Do you ever... just try it?

Sewing takes a lot of planning. If you don't know your order of operations ahead of time it's hard to make a beautiful, well-constructed garment, regardless of style. Working with a new pattern, for me, regularly requires pattern adjustments and muslins. As much as I love sewing I sometimes get stumped and lose motivation when those challenges stand between me and making a garment I want to wear.

My Pinterest boards are full of ideas for now and future garments. Lately I've been crushing on Eileen Fisher and minimalist style garments.I think a lot of it has to do with the season. Wearing fitted bodices makes me want a wardrobe change before I've even come home from work. I've been craving more A-line and cocoon like silhouettes. 






















The silhouettes are clean and easy to wear. Looking ahead to winter I see them as great layering pieces with leggings and tights. And man-o-man are they quick to sew up! All of which has led me to crave details. Elegant solutions to necessary design features.










Clockwise from the top left: my favorite keyhole back I've seen, from Straight Stitch Designs, apron-style pockets insets at the waist instead of the side seam from Sew Different's coccon jacket tutorial, a bib front and cuffed sleeve on Merchant & Mills The Dress Shirt and a last, a popover placket tutorial from Craftsy. Incorporating details like these into my tried-and-true patterns gives me a chance expand my skill set with a little bit of a safety net.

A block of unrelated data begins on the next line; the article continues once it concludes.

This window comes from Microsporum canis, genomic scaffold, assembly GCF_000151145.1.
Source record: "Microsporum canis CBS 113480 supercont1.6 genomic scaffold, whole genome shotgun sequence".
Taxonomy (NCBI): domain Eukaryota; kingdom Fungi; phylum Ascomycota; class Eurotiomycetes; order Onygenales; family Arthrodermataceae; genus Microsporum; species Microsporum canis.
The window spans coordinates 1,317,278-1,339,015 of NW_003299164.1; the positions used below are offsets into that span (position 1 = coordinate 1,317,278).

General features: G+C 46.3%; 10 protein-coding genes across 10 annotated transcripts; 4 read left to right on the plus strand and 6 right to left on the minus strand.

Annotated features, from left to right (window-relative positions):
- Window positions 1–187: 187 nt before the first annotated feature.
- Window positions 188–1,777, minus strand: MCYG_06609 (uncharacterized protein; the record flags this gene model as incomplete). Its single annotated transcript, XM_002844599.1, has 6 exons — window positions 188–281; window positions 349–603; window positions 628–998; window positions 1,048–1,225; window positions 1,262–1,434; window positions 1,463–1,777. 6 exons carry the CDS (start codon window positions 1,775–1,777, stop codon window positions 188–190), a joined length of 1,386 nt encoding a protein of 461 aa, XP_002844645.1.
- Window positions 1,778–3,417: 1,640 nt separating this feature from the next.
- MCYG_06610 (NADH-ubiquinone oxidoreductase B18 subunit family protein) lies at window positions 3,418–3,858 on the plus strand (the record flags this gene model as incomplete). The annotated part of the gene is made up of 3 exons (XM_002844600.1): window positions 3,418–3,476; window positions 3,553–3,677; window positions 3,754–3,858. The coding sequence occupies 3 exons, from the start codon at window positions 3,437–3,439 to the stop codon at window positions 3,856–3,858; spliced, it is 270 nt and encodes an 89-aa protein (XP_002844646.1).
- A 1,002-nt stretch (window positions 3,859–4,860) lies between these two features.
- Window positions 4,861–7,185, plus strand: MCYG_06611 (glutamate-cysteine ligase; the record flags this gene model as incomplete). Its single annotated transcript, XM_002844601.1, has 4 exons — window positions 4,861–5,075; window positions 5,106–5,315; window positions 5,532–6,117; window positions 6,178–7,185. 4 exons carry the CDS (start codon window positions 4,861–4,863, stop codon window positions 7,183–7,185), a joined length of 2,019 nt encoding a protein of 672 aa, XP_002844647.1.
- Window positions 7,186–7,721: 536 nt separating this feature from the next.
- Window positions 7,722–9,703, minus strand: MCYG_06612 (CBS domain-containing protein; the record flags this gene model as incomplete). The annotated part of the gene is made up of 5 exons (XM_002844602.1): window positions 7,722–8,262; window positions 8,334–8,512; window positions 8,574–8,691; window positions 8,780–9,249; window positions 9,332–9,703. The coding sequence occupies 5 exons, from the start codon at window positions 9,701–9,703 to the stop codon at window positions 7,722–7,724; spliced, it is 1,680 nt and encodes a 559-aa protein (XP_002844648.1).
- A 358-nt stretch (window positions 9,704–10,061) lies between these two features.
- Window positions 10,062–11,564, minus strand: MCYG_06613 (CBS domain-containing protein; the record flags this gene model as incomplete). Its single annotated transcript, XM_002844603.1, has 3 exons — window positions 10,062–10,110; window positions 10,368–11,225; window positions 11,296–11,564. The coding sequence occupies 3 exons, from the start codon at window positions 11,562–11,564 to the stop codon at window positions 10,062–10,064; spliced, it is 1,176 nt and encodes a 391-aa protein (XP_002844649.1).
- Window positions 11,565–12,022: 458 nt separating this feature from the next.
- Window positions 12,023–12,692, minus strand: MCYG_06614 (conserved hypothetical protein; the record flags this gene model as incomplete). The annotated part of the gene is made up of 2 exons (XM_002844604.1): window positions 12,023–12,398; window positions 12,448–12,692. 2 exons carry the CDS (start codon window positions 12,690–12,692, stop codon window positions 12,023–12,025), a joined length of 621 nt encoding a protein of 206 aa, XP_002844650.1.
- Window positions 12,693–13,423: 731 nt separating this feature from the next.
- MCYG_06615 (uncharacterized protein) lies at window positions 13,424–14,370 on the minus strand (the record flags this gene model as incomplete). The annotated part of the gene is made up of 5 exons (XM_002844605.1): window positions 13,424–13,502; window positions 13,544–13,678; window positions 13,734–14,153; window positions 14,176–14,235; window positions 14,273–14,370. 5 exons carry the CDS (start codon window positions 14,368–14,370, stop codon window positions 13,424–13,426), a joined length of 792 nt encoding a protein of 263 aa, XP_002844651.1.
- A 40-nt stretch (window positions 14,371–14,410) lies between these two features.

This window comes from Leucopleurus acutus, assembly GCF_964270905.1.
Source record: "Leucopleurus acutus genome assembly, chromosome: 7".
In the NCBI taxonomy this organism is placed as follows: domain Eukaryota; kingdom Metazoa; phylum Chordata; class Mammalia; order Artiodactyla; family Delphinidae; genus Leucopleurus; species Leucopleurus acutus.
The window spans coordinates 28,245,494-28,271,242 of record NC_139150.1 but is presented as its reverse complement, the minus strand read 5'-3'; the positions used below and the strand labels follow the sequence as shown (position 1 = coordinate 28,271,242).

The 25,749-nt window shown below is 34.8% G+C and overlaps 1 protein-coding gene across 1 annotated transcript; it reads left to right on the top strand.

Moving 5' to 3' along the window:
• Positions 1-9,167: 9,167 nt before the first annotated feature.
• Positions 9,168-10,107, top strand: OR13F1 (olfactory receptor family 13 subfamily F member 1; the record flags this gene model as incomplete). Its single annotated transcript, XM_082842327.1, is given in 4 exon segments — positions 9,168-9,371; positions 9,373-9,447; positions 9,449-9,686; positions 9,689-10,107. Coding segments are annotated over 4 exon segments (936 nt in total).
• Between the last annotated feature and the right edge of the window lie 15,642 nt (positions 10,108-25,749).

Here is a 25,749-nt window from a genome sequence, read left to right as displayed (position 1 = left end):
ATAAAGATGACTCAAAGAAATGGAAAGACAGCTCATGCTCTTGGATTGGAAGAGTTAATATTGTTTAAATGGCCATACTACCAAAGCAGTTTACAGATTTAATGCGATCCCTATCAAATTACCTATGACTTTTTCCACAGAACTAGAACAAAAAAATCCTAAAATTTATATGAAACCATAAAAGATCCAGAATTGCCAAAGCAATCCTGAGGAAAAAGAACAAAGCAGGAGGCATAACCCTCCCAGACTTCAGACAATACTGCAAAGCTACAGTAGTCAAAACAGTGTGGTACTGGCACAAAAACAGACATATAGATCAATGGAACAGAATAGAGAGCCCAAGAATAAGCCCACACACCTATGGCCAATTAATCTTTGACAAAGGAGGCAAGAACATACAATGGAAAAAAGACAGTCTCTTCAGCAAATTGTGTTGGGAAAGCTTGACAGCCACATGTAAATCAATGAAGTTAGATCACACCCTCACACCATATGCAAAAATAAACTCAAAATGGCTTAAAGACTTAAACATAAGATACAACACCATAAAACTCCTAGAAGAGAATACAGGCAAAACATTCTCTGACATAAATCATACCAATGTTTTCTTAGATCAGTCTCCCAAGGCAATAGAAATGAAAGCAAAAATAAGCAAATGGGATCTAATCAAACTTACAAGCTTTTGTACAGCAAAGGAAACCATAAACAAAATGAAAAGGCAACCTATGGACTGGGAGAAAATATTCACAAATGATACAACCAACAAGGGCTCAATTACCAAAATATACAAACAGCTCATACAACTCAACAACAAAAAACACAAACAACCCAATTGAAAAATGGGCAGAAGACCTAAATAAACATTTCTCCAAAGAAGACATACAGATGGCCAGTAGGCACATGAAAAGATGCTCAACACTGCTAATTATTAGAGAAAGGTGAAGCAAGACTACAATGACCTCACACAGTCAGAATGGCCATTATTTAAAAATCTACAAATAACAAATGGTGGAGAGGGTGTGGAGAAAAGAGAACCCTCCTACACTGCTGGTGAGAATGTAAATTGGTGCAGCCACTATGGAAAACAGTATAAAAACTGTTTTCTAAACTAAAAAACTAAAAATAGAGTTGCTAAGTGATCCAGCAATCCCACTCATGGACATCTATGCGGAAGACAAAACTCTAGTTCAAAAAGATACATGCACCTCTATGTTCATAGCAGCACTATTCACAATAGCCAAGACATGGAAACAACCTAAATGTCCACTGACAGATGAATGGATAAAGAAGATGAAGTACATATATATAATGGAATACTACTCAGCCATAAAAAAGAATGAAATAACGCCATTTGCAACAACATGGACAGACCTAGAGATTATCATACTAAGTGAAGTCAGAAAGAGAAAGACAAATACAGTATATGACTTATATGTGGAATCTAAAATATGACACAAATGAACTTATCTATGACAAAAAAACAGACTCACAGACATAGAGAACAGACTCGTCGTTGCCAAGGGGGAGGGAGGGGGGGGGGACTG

This weekend I worked through 3 separate dresses, a bodice muslin and a pair of knickers. Yay holiday weekend sewing! I'm slowly whittling away at my mental to-do list, which seems to grow at the same rate that I knock things off!


One of my favorite makes of the weekend is this simple, black twill  t-shirt dress. I used my TNT t-shirt pattern a while ago to start experimenting with a-line silhouettes and t-shirt dress shapes. Now it was time to try some new things. I worked in the popover placket and apron-style pockets at the waist line. For both I followed the direction pretty closely of the above mentioned tutorials.

The pockets were so easy and satisfying! The assembly is essentially the same as any in-seam pocket construction. I serged all of my edges before assembling and sewing together was a breeze.



The placket was one of those things that made not a lot of sense while looking at the tutorial but I had a feeling would be easy to follow along and learn by doing. So easy! I would make the tail a bit longer next time so that I might make a neater, prettier tab at the end.

I can't wait to make this same configuration in another color, maybe a print! Such a good opportunity for color blocking! Or a contrast pocket lining. Or a contrasting/complementing placket. Excited to try it all again soon!